Joseph Collins, retired U.S. Army colonel and current professor at the National War College, has a great article in the new issue of Armed Forces Journal. He takes down the misguided notion that a binary relationship exists (or should exist) between politicians and generals when it comes to fighting America’s wars. In short, the prevailing meme is the President sets out an end state and issues the orders, and then the military is given the autonomy it needs to figure out how to win (Congress is supposed to be involved in there somewhere, but since the House and Senate have abdicated their responsibility to declare war . . . not so much). Yet as Collins notes, this makes neither theoretical nor practical sense.
At the highest level, politics, policy, military strategy and operations are often twisted together like the strands of a rope. A new book on civil-military relations, American Civil-Military Relations: The Soldier and the State in a New Era, edited by Suzanne Nielsen and Don Snider of the West Point faculty, concluded that “a separation between political and military affairs is not possible — particularly at the highest levels of policymaking.” One hundred and eighty years ago, Clausewitz recognized the same phenomenon. He wrote that the most senior generals had to have “a thorough grasp of national policy,” and that they must become “statesmen” without ceasing to be generals.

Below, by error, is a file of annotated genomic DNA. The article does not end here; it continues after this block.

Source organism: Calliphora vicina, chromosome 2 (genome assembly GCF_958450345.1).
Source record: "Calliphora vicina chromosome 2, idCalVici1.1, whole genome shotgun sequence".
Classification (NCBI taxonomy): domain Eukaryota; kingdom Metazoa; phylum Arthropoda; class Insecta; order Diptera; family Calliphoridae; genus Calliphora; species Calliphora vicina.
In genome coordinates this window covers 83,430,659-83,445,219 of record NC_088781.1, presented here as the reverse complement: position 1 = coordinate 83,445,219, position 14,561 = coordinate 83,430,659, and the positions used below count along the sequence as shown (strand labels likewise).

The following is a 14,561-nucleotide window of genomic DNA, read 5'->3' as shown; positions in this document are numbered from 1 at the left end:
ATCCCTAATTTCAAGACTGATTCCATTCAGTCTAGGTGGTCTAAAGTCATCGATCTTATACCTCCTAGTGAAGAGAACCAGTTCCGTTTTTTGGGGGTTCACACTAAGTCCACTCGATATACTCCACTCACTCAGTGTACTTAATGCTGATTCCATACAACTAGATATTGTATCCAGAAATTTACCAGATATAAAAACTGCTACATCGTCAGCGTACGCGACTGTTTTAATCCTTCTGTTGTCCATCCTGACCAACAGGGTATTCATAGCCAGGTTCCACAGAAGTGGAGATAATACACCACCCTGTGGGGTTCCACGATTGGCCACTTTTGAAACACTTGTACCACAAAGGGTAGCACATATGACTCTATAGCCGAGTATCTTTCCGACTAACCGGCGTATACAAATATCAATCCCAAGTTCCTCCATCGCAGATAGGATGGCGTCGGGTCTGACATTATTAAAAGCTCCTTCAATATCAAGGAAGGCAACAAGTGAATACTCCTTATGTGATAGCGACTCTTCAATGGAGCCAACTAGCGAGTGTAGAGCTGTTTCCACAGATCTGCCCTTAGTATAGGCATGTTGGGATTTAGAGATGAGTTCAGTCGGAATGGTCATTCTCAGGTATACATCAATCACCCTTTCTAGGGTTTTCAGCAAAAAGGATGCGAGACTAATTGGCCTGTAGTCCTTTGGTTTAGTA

Presidents and defense secretaries . . . can’t simply bow to claims of military’s expertise, or exclusive military domains. It is they, and not the generals, who are ultimately responsible for national security. The people hold the president and, indirectly, his Cabinet accountable through elections, not the generals. Only the president can balance all of the national interests and political tradeoffs involved in a strategic decision.
Collins provides useful advice for how to prevent what is normal friction between politicians and the armed forces from evolving into a full blown crisis. Among them is the idea that the President engage Combatant Commanders and other senior military officers in one-on-one meetings. This allows military brass to avoid the tendency to keep their mouths shut and disagree when other senior military or civilian officials who can impact their careers are in the room. Another, which I particularly like, is for generals to stay out of the op-ed pages right before a national election and avoid going on right or left-wing political talk shows. This latter one is particularly important if the military leadership wants to be seen as being above politics.